Step-by-Step Funeral Planning Guide

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					Step-by-Step Funeral Planning Guide

We hope that this funeral planning guide will be helpful in understanding your options and steps in
making funeral arrangements.

    1.   Before a death
    2.   When a death occurs
    3.   Locate a funeral director
    4.   What to expect from a funeral director
    5.   Informing family and friends
    6.   The funeral ceremony
    7.   Reading of the will

1. Before a death occurs... If you desire to pre-plan funeral services for the benefit of yourself or your
family, consider the following:

    •    Get as much information as possible about the options available. If you choose to pre-pay, ask for
         a specific list of those items that are included as well as those that are not.
    •    Get everything in writing and in detail. Like many contracts, details can b ecome unclear over time
         if only a general agreement is made. This step may solve a lot of difficulties for your family in the
         future.
    •    Check to see if the payment agreement can be made now with money delivered later. In some
         areas, consumers are allowed to make the funeral home a beneficiary of life insurance meant to
         cover this particular service.
    •    Check to see if the funeral home puts the money in a trust or escrow upon pre-payment. An
         affirmative answer is usually a sign that the funeral home is a reputable provider of pre-planning
         services.
    •    Talk to your family!

2. When a death occurs, call your funeral director immediately. Regardless of the day or time, funeral
directors are always prepared to respond to your needs quickly and competently, and to guide you
through the array of choices that need to be made.

If possible, try to make planning a funeral a joint effort with other family members or very close friends.
Working together can sometimes decrease stress and further enable the healing process. Many decisions
listed below can be best made by several people, with consideration of the deceased's wishes.

3. Locate a funeral director. Your funeral director is one of your most important contacts during this
process, so feel free to ask any questions or make special requests that will add meaning. to the funeral
service.
4. What to expect from th e funeral director. No matter what your funeral preferences, your funeral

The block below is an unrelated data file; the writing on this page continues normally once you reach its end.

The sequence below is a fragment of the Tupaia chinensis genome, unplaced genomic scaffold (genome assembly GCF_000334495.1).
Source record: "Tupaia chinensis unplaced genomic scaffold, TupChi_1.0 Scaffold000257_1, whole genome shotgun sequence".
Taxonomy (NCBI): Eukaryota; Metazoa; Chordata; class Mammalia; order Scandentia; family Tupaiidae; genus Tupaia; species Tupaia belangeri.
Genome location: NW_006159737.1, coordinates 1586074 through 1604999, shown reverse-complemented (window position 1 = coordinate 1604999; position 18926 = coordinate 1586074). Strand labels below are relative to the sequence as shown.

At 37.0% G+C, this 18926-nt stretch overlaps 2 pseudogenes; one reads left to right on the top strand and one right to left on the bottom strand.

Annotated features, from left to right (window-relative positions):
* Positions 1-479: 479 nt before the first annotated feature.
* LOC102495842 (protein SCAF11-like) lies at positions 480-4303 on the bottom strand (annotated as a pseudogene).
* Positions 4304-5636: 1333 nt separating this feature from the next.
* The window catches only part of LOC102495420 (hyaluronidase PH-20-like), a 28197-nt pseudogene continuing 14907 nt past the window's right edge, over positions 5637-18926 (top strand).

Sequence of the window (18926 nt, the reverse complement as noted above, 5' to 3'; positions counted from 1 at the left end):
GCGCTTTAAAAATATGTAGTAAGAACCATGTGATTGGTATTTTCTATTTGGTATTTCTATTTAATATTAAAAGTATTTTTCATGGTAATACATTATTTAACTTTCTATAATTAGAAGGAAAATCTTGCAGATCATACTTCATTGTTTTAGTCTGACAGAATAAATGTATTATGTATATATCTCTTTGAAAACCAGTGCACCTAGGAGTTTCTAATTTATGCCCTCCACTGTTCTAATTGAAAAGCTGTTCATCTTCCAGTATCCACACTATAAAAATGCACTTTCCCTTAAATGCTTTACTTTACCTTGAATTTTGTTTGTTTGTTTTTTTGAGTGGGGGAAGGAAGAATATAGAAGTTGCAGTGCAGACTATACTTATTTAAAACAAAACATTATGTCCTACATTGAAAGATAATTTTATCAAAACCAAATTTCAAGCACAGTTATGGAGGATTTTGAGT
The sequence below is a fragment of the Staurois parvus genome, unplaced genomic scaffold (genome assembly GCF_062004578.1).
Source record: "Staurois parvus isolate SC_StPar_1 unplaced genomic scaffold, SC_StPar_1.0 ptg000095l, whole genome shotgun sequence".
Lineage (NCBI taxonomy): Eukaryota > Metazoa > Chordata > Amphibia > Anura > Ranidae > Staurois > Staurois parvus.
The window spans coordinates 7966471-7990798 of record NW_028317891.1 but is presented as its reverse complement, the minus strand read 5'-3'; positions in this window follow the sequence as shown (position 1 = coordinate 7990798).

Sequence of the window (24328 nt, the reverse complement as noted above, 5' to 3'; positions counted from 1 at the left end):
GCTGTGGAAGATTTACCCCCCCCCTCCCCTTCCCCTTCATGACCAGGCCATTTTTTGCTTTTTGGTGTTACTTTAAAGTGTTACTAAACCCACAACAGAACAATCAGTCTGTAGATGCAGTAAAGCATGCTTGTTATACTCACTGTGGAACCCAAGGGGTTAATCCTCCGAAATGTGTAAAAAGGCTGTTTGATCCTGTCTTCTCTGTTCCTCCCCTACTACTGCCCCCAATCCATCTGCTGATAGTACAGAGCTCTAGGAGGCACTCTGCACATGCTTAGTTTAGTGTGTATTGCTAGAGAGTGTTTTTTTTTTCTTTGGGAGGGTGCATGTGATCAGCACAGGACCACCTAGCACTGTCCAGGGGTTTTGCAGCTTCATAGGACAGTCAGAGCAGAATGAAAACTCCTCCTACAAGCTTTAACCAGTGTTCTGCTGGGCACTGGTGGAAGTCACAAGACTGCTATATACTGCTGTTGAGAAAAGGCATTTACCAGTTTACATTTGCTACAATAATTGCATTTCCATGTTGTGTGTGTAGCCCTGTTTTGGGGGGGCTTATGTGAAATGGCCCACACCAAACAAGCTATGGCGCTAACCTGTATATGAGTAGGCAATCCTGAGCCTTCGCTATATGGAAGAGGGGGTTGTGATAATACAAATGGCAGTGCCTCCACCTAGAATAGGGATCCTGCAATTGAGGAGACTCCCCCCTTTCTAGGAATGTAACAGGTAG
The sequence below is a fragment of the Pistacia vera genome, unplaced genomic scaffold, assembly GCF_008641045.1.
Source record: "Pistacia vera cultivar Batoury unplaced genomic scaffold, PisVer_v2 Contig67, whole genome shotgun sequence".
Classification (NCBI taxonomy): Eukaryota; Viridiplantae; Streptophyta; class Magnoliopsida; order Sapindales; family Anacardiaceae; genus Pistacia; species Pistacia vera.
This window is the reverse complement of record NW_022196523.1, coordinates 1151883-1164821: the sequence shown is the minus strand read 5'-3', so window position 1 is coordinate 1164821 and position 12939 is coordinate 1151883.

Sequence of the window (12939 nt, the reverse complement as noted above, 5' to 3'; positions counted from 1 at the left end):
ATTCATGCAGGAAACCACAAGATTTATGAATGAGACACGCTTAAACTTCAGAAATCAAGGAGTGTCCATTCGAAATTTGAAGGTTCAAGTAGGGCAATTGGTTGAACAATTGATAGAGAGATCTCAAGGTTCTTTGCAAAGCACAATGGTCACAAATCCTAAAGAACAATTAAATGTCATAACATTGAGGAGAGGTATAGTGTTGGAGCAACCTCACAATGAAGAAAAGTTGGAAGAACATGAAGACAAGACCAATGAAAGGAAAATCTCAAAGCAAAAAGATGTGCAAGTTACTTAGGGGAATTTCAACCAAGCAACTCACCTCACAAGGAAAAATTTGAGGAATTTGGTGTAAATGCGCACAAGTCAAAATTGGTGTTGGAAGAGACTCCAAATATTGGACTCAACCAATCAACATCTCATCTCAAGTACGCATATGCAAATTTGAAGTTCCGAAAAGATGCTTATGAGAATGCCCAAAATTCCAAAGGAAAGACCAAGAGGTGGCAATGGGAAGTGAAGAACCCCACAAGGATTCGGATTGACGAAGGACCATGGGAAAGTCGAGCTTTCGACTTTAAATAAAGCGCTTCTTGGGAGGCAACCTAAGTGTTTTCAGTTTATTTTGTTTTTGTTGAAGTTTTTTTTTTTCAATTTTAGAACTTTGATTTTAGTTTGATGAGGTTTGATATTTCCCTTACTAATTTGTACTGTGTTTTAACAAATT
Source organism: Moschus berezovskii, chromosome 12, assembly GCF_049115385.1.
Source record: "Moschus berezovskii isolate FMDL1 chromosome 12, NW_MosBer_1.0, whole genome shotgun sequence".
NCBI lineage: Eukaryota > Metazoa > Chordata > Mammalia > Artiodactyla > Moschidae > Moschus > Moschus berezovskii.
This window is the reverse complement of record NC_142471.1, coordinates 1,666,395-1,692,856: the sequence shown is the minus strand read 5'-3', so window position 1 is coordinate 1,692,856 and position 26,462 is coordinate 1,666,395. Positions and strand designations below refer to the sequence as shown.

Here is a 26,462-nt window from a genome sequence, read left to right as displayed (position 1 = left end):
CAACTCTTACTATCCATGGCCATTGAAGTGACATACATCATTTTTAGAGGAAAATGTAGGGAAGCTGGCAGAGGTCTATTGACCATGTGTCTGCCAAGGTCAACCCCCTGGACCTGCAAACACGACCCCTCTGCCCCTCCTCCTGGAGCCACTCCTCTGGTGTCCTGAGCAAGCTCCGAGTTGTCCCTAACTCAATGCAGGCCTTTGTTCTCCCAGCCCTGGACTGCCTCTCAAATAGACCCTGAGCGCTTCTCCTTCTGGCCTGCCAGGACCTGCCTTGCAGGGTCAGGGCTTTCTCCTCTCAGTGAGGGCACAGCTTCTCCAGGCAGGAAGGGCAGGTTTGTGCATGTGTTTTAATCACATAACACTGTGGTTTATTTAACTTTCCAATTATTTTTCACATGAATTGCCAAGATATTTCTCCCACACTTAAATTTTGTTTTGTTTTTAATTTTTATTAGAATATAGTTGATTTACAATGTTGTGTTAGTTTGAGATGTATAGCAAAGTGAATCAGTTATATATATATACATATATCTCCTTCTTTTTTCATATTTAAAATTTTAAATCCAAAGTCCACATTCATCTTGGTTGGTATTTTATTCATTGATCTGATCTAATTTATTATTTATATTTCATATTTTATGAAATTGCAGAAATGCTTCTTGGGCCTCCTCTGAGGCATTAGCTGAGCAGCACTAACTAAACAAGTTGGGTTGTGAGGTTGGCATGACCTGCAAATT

director can help you with every aspect of the funeral process. Among other things, your funeral director
can:

    •   Arrange the funeral plans
    •   Help notify friends and family
    •   Secure necessary permits and death certificates
    •   Take care of the body
    •   Coordinate all details with the clergy
    •   Help in the arranging for burial or cremation
    •   Notify your attorney if you need legal help
    •   Help secure any benefits to which you may be entitled
    •   Follow up after the funeral, providing both practical help in adjusting to your loss

5. Informing family, friends and associates. You may provide a list o f friends, family and associates
you would like the funeral director to contact to inform them of the death and the arrangements. It is also
acceptable for you to ask friends, family and associates to contact others to inform them of the death and
funeral plans.

6. The funeral ceremony represents a purposeful opportunity to reflect on a life that has been lived
and to honor the memory of that life for family and friends. There is no single proper funeral service, but
as with any other significant event in a person's life, the funeral is usually conducted according to the
personal and religious practices of the deceased. Generally, a funeral gathering is held in a funeral home
or a place of worship. The funeral service usually includes the presence of the body. If the body is not
present, the ceremony is referred to as a memorial service.

Whether you choose to burial, entombment, cremation, you may arrange either a memorial or funeral
service. It is often customary to have a period of visitation or a reception at the funeral home. During this
time, the casket may be open or closed according to the family’s preferences. Some families opt to receive
friends at their home or other location.

Your funeral director can guide you through the wide range of decisions that have to be made. Those
decisions include choosing a casket, vault or urn; the type of service; who will preside and a method for
people to express their sympathy, such as flowers or donations to a favorite charity.

As many guests attending the funeral may not be of the same religious affiliation, be prepared to respond
to questions regarding the funeral, remembrances and mourning period. Learn more about a variety of
religious funeral practices.

7. Reading of the will. Following the funeral, family members or legal executor will meet with the
deceased's attorney or with the funeral director for the reading of the will. It is usual for the executor of
the will to schedule the reading and to invite the participants.